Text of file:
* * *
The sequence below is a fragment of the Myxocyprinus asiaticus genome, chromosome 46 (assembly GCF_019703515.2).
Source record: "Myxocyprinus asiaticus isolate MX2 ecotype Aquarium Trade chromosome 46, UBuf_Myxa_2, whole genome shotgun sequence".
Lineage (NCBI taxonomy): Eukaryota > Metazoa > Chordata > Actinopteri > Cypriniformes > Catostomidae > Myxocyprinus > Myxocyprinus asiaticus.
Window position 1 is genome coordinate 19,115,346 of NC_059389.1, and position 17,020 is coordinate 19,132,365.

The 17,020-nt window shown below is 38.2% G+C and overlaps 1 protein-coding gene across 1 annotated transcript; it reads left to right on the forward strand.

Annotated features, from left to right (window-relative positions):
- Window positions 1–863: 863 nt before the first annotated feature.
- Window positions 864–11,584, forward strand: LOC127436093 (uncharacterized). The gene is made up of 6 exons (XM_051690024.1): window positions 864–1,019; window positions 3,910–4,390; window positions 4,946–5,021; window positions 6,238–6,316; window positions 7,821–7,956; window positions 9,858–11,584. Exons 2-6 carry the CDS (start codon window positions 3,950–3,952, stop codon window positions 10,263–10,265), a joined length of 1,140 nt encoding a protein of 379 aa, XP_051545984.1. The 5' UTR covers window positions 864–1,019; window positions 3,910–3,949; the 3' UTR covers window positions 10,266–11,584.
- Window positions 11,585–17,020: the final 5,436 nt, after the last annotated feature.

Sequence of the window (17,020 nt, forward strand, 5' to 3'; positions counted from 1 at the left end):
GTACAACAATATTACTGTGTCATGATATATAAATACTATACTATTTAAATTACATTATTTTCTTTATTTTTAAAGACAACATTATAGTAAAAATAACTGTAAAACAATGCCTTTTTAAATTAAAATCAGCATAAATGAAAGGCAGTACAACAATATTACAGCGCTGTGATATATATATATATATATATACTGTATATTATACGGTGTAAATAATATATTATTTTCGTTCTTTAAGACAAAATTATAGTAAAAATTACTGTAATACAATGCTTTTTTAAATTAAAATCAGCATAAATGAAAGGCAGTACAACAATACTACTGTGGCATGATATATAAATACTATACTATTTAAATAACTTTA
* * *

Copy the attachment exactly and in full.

The sequence below is a fragment of the Myxocyprinus asiaticus genome, chromosome 46 (assembly GCF_019703515.2).
Source record: "Myxocyprinus asiaticus isolate MX2 ecotype Aquarium Trade chromosome 46, UBuf_Myxa_2, whole genome shotgun sequence".
Lineage (NCBI taxonomy): Eukaryota > Metazoa > Chordata > Actinopteri > Cypriniformes > Catostomidae > Myxocyprinus > Myxocyprinus asiaticus.
Window position 1 is genome coordinate 19,115,346 of NC_059389.1, and position 17,020 is coordinate 19,132,365.

The 17,020-nt window shown below is 38.2% G+C and overlaps 1 protein-coding gene across 1 annotated transcript; it reads left to right on the forward strand.

Annotated features, from left to right (window-relative positions):
- Window positions 1–863: 863 nt before the first annotated feature.
- Window positions 864–11,584, forward strand: LOC127436093 (uncharacterized). The gene is made up of 6 exons (XM_051690024.1): window positions 864–1,019; window positions 3,910–4,390; window positions 4,946–5,021; window positions 6,238–6,316; window positions 7,821–7,956; window positions 9,858–11,584. Exons 2-6 carry the CDS (start codon window positions 3,950–3,952, stop codon window positions 10,263–10,265), a joined length of 1,140 nt encoding a protein of 379 aa, XP_051545984.1. The 5' UTR covers window positions 864–1,019; window positions 3,910–3,949; the 3' UTR covers window positions 10,266–11,584.
- Window positions 11,585–17,020: the final 5,436 nt, after the last annotated feature.

Sequence of the window (17,020 nt, forward strand, 5' to 3'; positions counted from 1 at the left end):
GTACAACAATATTACTGTGTCATGATATATAAATACTATACTATTTAAATTACATTATTTTCTTTATTTTTAAAGACAACATTATAGTAAAAATAACTGTAAAACAATGCCTTTTTAAATTAAAATCAGCATAAATGAAAGGCAGTACAACAATATTACAGCGCTGTGATATATATATATATATATATACTGTATATTATACGGTGTAAATAATATATTATTTTCGTTCTTTAAGACAAAATTATAGTAAAAATTACTGTAATACAATGCTTTTTTAAATTAAAATCAGCATAAATGAAAGGCAGTACAACAATACTACTGTGGCATGATATATAAATACTATACTATTTAAATAACTTTA